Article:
Wednesday, February 04, 2004
Evelin and I have to wait for the doctors to consult with each other before figuring out what's next to be done, and I have too much craziness going on at work to worry about test results that don't present any obvious solution, so I will return to fertility blogging once we know more. In the meantime, it's back to the zoo.
On Sunday, I spent a bit longer at the National Zoo than I usually do when I'm volunteering. Evelin's bookclub was meeting at our house, so I cleared out around 1:00 p.m. and got to just bum around until my shift started at 4:00 p.m. It was a pretty cold day, which meant a lot of animals were off exhibit, but Mei3 Xiang1 and Tian1 Tian1 were outside, enjoying a nap in the sun. Apparently, they had a good play session earlier in the day and they spent much of the afternoon napping. (During the watch shift, Mei spent about 20 minutes eating bamboo and then was dead asleep for the next 100 minutes.)
After checking out the bears, I went through the Elephant House, where Kandula was stomping around and making a lot of noise. Malaika, the reticulated giraffe, was still cowing Randall, the Rothschild's giraffe, who was peeking out from behind his side of the enclosure ... but not much.
I then headed down to Amazonia, which is in an out-of-the-way corner of the zoo to begin with but construction for the farm/petting zoo has it especially isolated these days. After checking out the fresh-water rays, I discovered that the zoo has some new giant South American river turtles (Podocnemis expansa, also known by the common names "arrau" and "tartaruga"). The turtles would float around pretty serenely until I tried to take thier picture, at which point they'd suddenly swim off in a different direction. If my digitial camera had a faster shutter speed or something, I might have gotten a decent photo, but oh well. Less camera shy was the shovelnose catfish (Sorubin lima), who made for a neat picture.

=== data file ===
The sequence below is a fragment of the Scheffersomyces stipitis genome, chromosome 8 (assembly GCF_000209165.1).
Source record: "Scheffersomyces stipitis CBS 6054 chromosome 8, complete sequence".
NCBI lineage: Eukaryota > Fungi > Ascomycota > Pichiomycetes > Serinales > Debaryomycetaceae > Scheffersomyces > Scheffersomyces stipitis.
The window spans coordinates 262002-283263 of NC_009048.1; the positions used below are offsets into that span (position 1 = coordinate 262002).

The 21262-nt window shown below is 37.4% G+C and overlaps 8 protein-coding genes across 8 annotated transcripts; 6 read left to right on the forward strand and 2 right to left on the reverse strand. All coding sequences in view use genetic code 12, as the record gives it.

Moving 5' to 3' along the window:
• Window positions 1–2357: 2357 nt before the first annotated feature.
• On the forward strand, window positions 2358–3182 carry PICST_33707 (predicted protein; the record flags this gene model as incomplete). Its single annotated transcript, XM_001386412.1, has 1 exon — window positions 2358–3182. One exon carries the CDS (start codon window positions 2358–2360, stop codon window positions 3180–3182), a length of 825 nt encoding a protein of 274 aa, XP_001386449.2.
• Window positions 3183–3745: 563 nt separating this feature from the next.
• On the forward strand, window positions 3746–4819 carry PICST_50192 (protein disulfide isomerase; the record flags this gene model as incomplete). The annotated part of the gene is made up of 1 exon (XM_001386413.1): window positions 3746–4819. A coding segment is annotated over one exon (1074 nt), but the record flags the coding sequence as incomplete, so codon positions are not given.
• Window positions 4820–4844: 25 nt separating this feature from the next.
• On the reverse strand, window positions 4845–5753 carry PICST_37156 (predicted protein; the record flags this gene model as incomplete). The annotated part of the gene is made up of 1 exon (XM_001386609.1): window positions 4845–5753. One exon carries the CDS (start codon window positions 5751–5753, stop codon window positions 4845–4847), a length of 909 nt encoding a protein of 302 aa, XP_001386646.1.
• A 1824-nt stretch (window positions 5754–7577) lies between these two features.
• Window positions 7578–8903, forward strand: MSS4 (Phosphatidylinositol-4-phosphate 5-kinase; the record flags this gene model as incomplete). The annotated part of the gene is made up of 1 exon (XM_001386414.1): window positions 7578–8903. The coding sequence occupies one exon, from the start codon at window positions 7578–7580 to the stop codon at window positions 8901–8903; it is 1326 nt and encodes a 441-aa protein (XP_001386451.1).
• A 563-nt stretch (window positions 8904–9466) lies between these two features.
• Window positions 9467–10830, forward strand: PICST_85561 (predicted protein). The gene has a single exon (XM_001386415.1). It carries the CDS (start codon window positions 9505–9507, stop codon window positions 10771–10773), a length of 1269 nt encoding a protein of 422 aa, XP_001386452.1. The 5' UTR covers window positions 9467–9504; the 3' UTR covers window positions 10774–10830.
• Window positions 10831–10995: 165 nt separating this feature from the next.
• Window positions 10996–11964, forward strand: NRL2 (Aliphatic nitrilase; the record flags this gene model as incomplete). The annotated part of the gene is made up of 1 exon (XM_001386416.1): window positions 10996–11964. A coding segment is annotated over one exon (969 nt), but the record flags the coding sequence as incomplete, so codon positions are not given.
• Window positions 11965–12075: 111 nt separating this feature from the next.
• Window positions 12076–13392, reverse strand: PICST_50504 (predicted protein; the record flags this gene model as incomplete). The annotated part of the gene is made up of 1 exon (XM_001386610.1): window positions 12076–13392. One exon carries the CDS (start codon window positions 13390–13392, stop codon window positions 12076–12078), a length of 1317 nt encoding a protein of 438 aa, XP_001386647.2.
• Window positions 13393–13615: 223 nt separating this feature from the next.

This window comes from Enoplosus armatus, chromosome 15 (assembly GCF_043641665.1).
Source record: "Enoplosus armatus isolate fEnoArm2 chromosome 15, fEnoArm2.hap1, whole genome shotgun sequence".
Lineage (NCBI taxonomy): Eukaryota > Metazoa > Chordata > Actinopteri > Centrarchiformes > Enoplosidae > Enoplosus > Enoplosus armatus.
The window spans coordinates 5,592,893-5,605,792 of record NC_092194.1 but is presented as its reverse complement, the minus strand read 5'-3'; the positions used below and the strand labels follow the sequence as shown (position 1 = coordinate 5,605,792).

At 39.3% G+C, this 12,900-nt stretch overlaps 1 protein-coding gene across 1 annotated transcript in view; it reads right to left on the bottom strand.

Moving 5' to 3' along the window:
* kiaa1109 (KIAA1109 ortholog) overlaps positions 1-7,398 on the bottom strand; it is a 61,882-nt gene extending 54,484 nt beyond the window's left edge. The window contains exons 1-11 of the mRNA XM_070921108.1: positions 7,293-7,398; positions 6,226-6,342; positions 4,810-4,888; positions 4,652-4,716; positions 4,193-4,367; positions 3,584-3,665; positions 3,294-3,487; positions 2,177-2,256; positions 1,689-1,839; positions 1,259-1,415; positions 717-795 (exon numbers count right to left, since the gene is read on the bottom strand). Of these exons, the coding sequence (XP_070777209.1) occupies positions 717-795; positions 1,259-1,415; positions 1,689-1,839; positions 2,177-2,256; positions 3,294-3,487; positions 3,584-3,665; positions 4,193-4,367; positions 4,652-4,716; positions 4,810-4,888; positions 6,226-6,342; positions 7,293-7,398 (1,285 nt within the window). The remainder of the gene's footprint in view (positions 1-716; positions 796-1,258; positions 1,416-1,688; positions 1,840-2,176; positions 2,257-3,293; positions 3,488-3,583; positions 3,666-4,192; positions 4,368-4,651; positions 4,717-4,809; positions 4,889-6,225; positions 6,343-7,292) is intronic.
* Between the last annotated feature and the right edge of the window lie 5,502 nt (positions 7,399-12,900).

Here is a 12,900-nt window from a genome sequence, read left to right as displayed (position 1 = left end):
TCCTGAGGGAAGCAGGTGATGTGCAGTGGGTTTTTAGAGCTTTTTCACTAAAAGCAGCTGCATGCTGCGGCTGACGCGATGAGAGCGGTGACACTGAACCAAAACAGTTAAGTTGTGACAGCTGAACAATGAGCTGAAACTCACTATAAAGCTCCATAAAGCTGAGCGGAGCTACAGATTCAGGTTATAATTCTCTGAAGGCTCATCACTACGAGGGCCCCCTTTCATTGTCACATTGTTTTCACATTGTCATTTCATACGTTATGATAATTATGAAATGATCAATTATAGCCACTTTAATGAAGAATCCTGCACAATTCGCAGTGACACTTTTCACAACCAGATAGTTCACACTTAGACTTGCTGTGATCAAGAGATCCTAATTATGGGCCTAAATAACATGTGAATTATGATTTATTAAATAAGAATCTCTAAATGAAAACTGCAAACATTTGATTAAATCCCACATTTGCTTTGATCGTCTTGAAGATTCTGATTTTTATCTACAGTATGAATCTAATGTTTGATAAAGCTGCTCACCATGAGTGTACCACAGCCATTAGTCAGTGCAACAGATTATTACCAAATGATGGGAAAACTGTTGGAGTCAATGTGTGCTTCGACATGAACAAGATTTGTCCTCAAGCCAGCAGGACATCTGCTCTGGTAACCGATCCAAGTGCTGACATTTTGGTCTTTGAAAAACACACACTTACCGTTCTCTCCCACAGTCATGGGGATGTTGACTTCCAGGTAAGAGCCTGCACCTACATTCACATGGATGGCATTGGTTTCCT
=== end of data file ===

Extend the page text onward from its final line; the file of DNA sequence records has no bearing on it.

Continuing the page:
After looking around at underwater side of things, I moved upstairs to the walk-through rainforest atrium. During the summer, Amazonia can be quite stiffling, but in the midst of winter, the humidity and warmth were nice. I never found the two-toed sloth (Choloepus didactylus ), but the Goeldi's monkeys (Callimico goeldii, also known by the common name "callimico") were bouncing around at a feeder station and a number of birds were flitting around, including a number of tanagers and a sunbittern (Eurypyga helias) that was strutting around the edge of the atrium. A palm tanager (Thraupis palmarum) -- at least I think it was a palm tanager -- flitted around me chirping while I was hunting for the sloth. Jungle Walk has a lot of bird song audio, as well as video of all sorts of animals.
© 2003–2010 T. Carter Ross